Tuesday, May 24, 2016

15 Helpful LD Transition Resources: From High School to Successful Employment

Part 2 & the last article in this series

In our last article, the first in this series, we presented information and resources for challenged high school students preparing for the transition to college. From study skills and test-prep resources to helpful apps and other links for high school students with LD (learning disabilities), the article entitled 25 Helpful LD Transition Resources: From High School to College provided much in the way of assistance for many teens and others considering secondary transition to college life.

This week's article is intended to help students with LD for whom employment after high school, whether full-time, part-time or a volunteer position, is a more appropriate option. It is important to remember that for a variety of reasons, the college experience is certainly not for everyone. Consider a teen's strengths as well as the challenges she may have. Keep in mind that the potential for her successful job placement will rely upon both of these considerations.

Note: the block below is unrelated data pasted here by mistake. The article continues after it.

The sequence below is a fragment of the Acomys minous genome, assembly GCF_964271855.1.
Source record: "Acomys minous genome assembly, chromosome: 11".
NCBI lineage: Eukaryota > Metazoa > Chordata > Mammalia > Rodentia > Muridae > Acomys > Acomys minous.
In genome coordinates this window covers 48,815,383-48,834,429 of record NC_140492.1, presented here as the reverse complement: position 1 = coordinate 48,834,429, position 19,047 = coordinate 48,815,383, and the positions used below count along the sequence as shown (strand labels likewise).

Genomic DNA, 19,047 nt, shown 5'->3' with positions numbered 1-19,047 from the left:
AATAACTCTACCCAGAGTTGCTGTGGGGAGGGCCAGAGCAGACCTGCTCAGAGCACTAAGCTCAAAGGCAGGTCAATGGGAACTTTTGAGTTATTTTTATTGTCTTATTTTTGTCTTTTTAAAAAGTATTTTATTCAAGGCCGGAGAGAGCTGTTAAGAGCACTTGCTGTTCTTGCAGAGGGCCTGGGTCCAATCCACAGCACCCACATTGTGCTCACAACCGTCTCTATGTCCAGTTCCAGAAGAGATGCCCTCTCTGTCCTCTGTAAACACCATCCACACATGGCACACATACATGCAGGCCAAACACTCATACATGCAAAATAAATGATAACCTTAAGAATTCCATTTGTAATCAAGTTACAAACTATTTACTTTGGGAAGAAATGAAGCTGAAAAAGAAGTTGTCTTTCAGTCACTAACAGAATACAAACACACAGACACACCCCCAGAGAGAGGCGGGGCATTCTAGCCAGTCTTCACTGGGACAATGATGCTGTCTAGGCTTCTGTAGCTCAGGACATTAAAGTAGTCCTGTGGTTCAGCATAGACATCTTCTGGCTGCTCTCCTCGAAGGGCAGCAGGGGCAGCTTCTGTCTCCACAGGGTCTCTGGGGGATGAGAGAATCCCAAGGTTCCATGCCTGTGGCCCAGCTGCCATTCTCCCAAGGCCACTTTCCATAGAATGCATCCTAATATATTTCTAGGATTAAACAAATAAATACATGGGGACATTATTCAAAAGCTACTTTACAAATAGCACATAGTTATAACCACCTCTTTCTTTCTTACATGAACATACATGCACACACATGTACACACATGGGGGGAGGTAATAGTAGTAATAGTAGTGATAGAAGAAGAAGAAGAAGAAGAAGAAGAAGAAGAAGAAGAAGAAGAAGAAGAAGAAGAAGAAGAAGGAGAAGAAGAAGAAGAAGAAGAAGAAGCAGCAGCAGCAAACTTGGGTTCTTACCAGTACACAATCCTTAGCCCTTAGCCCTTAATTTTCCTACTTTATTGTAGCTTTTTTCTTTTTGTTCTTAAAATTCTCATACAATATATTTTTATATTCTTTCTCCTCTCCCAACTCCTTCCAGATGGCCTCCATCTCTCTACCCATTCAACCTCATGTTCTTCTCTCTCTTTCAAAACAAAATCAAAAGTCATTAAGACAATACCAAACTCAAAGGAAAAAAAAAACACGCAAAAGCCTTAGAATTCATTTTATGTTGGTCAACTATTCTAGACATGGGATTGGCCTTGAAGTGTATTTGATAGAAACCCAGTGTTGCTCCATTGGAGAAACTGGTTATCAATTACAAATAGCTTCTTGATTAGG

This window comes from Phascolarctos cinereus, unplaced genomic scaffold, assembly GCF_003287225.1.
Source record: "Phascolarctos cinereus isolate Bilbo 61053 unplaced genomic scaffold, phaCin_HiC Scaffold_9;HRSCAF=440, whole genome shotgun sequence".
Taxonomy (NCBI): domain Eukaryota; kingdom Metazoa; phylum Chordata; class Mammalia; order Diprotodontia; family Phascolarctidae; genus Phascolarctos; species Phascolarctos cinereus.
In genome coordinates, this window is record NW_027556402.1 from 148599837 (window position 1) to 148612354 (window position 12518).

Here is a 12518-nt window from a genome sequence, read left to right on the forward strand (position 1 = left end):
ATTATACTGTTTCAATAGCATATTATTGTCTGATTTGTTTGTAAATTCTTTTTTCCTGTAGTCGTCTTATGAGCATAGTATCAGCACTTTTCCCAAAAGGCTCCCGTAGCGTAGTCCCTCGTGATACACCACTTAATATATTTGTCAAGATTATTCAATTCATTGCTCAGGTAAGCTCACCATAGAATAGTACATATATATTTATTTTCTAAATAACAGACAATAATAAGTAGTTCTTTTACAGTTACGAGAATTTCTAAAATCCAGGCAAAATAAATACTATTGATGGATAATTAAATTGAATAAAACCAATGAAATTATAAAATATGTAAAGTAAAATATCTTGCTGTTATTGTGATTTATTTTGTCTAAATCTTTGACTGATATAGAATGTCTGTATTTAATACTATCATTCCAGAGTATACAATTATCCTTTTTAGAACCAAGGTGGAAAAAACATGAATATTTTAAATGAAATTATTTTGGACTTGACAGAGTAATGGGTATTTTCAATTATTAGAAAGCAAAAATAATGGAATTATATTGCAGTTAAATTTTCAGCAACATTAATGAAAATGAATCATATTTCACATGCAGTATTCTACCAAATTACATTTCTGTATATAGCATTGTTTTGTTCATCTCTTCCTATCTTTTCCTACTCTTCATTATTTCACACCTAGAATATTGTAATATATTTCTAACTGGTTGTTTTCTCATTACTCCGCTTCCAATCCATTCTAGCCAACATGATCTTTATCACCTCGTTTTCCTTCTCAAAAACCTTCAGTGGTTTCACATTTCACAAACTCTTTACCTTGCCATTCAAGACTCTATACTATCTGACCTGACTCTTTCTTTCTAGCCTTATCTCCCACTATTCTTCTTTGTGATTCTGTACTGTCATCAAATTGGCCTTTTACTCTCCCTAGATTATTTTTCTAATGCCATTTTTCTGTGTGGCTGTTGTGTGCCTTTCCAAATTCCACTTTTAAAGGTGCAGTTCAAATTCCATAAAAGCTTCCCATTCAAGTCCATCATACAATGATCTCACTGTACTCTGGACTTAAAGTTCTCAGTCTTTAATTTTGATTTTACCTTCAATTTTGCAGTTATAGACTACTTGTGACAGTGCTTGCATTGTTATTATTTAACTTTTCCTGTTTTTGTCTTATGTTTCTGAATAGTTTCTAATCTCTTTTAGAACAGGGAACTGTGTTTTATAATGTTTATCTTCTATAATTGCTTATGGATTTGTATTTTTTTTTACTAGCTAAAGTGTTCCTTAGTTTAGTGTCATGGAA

When considering and then looking for employment with your child, you need to think about what kind of job in which your child would be successful as well as the level of support he/she will need to secure and maintain a job.

There are five basic levels of employment support for individuals with learning and/or developmental disabilities:

1. Competitive Employment: A full-time or part-time job paid at market wages with no long-term support. The employer hires the individual based on his/her skillset and the needs of the business.